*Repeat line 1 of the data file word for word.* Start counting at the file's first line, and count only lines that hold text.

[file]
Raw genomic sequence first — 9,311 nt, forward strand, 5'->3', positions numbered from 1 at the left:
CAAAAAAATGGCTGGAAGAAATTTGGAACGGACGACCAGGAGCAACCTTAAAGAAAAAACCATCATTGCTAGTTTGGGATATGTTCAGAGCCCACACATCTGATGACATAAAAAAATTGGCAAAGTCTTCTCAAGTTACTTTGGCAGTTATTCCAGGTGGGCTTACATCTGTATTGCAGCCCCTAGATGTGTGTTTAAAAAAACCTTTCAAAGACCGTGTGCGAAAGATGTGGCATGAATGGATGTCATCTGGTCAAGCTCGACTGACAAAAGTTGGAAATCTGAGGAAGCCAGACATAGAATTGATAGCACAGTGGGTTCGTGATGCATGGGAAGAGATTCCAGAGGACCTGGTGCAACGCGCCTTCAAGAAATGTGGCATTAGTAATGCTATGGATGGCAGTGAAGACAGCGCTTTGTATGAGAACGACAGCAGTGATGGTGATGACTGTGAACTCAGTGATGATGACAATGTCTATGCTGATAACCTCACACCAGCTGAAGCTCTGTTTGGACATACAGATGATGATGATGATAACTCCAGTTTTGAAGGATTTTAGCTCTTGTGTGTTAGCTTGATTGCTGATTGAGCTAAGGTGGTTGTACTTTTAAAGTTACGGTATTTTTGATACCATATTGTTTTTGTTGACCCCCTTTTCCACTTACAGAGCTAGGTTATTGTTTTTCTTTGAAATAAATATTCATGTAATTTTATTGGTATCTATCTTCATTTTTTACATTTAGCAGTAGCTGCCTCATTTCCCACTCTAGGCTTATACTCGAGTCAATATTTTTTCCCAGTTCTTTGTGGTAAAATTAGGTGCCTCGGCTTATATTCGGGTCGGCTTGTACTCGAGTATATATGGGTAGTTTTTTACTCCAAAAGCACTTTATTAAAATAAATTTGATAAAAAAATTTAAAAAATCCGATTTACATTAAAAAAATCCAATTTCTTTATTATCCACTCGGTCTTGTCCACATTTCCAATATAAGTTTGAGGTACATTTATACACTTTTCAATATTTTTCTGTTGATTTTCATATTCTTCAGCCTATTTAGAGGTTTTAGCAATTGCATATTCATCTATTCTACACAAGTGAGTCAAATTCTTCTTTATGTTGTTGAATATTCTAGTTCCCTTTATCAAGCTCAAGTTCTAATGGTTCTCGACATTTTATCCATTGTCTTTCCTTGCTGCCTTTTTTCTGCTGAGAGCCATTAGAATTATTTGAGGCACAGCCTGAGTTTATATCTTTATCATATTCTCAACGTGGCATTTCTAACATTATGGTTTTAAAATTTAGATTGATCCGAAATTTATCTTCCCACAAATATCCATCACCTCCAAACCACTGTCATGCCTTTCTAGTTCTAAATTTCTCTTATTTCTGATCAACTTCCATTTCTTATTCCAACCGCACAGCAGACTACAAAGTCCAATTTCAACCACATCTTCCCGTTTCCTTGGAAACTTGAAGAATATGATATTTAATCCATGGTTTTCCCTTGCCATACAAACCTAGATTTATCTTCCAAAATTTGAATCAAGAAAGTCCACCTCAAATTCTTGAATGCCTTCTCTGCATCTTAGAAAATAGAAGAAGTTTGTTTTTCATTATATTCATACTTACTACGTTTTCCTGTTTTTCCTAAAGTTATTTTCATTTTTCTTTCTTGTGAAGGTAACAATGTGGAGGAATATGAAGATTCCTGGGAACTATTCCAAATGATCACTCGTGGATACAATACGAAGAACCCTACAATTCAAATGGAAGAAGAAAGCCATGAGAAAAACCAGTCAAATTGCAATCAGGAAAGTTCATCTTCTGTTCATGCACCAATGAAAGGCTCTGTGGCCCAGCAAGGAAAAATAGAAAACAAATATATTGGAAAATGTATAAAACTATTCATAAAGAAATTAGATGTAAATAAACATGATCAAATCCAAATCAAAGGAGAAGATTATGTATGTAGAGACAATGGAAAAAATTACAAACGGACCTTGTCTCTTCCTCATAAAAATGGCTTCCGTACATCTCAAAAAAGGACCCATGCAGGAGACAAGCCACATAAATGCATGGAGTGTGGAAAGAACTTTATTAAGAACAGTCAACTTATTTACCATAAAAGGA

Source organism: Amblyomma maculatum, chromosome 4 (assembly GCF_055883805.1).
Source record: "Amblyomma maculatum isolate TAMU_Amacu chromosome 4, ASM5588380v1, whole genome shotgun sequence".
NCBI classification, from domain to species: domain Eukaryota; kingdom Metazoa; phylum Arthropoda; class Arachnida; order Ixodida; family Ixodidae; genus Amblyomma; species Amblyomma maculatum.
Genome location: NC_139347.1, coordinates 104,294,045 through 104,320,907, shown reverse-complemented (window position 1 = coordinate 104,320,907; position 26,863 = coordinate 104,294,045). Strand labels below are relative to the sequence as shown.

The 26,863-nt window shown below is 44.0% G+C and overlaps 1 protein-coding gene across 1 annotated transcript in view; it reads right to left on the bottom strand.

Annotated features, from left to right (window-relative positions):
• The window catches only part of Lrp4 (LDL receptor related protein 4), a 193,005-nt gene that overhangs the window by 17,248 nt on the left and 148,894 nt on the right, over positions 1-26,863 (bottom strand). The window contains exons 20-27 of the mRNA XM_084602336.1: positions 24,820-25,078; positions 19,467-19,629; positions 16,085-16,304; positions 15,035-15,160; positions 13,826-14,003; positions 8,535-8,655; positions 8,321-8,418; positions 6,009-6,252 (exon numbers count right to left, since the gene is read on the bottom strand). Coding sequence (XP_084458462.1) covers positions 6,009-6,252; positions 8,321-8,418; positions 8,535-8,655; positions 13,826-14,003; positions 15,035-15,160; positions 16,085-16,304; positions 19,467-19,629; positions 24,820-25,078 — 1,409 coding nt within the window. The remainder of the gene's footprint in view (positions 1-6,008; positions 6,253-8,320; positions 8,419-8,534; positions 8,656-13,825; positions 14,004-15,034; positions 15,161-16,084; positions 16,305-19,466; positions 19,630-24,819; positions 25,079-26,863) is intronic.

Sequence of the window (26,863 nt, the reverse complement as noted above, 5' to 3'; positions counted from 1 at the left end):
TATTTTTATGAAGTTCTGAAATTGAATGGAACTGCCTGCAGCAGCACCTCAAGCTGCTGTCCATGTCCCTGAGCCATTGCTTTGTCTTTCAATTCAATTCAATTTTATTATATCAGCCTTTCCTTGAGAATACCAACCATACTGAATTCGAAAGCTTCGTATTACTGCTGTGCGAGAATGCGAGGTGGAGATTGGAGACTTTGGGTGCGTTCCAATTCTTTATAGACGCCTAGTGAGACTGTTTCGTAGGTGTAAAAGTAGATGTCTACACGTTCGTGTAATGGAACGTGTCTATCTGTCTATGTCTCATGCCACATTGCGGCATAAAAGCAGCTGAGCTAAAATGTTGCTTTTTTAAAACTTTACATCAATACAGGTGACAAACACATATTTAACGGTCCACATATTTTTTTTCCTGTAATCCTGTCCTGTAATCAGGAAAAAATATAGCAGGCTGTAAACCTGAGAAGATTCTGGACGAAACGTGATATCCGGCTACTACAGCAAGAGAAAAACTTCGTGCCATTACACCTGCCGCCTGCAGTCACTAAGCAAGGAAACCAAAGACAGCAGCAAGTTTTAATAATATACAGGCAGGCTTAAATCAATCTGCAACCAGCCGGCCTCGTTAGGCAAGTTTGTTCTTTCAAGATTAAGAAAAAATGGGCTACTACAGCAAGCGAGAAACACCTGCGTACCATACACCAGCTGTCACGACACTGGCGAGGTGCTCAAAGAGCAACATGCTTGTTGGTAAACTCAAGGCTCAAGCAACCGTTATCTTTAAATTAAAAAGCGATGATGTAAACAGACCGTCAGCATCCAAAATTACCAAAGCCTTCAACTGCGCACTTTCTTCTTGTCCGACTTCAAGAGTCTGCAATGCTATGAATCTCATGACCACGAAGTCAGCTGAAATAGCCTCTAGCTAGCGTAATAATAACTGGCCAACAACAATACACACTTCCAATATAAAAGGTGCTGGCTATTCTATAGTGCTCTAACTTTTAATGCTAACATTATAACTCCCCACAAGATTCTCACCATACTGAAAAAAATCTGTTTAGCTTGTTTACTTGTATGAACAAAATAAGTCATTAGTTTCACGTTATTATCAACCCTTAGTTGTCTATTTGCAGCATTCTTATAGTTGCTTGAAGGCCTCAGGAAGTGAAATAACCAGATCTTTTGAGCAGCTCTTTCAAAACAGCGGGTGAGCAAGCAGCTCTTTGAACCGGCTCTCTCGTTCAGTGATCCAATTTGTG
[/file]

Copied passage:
Raw genomic sequence first — 9,311 nt, forward strand, 5'->3', positions numbered from 1 at the left: